Exciting and memorable...Howard Frank Mosher has made a small town story into a universal one. He has filled it with memorable people and carried us along in a rolling wave of suspense. And, best of all, he has not lost his small town...it is rich with local lore and local character.

Meet the Author


HOWARD FRANK MOSHER is the author of ten books, including Waiting for Teddy Williams, The True Account, and A Stranger in the Kingdom, which, along with Disappearances, was corecipient of the New England Book Award for fiction. He lives in Vermont.

Customer Reviews

Average Review:

Write a Review

and post it to your social network

     

Most Helpful Customer Reviews

See all customer reviews >

A Stranger in the Kingdom: A Novel 4.2 out of 5 based on 1 ratings. 9 reviews.
Anonymous More than 1 year ago
Mosher at his best
Anonymous More than 1 year ago
Anonymous More than 1 year ago
Anonymous More than 1 year ago
Guest More than 1 year ago
Howard Frank Mosher's A Stranger In the Kingdom is a wonderful story. I just got done spending about 2 weeks reading my braille hard Cover edition that my parents got me for Christmas and it's a must read at least once type of book. It follows in the tradition of Harper Lee's novel To Kill A Mockingbird, but at the same time is totally unlike To Kill a Mockingbird as this novel transpires in the northern state of Vermont unlike To Kill A Mockingbird which is deeply rooted in the south. While the main plot of the novel concerning a murder does not really come in to play untill at least 3 thirds of the way through the novel it is ritch with the history of Vermont and the narator Jim Kineson brings the story to life. This is however I will say not a light read and somewhat heavy. In braille it was 863 pages so in print I'm going to surmise that it's probably between 4 and 500 pages. My only criticism of the novel is that the main plot of the novel does not come in to play so late in to the story that if you don't stick with the novel or lose interest halfway through the novel you may not make it in to the good stuff. I wouldn't recommend this novel to anyone under the age of 18 because it contains some rather graphic language and descriptions, but if you like a challenging read and are ready to spend some late nights up reading I promise you you won't be disappointed.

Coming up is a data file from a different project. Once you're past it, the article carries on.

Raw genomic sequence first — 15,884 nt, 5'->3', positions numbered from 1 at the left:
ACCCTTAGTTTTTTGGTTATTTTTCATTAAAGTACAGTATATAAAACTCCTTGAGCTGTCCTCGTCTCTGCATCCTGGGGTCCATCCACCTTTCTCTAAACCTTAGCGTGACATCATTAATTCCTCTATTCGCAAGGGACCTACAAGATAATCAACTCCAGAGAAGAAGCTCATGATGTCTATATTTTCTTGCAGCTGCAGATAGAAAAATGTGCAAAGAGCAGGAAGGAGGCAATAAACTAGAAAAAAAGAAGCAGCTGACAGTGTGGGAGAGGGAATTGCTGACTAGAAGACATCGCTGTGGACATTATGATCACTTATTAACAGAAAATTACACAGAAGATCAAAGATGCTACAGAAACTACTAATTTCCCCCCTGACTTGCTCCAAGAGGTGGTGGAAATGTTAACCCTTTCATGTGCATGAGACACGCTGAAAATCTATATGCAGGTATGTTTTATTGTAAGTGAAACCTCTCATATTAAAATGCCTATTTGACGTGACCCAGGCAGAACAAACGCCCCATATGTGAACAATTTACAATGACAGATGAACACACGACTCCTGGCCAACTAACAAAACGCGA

Guest More than 1 year ago
Set in Kingdom County Vermont in 1952, Mosher tells a story of racism and murder through the eyes of a young boy named Jimmy Kinneson. When the new minister turns out to be a black man, there are many mixed reactions from the townspeople. Things really begin to get out of hand when a young Canadian girl travels to Kingdom County in search of her new employer. When she discovers the whole thing is a sham, she seeks refuge at the parsonage with the minister and his son. People do not like the girl living in the parsonage and is soon after found brutally murdered; the prime suspect being the minister. The only person who can save the minister from his unruly fate is a young, inexperienced lawyer who has never lost a case. The only way the minister will be found innocent is if the true murderer is discovered. The entire novel gives the reader a great view of what small town life really is. Although not much is happening at times, the story climaxes throughout the ministers trial which is nearly a fourth of the book. It is a novel that should be read in classrooms around the country.
Guest More than 1 year ago
The story is told very well by Mosher. It details the growing up of a boy in northern vermont and what happens when a black family enters the town. I loved it.
Anonymous More than 1 year ago
The Bios will go here.
Anonymous More than 1 year ago
Rip off.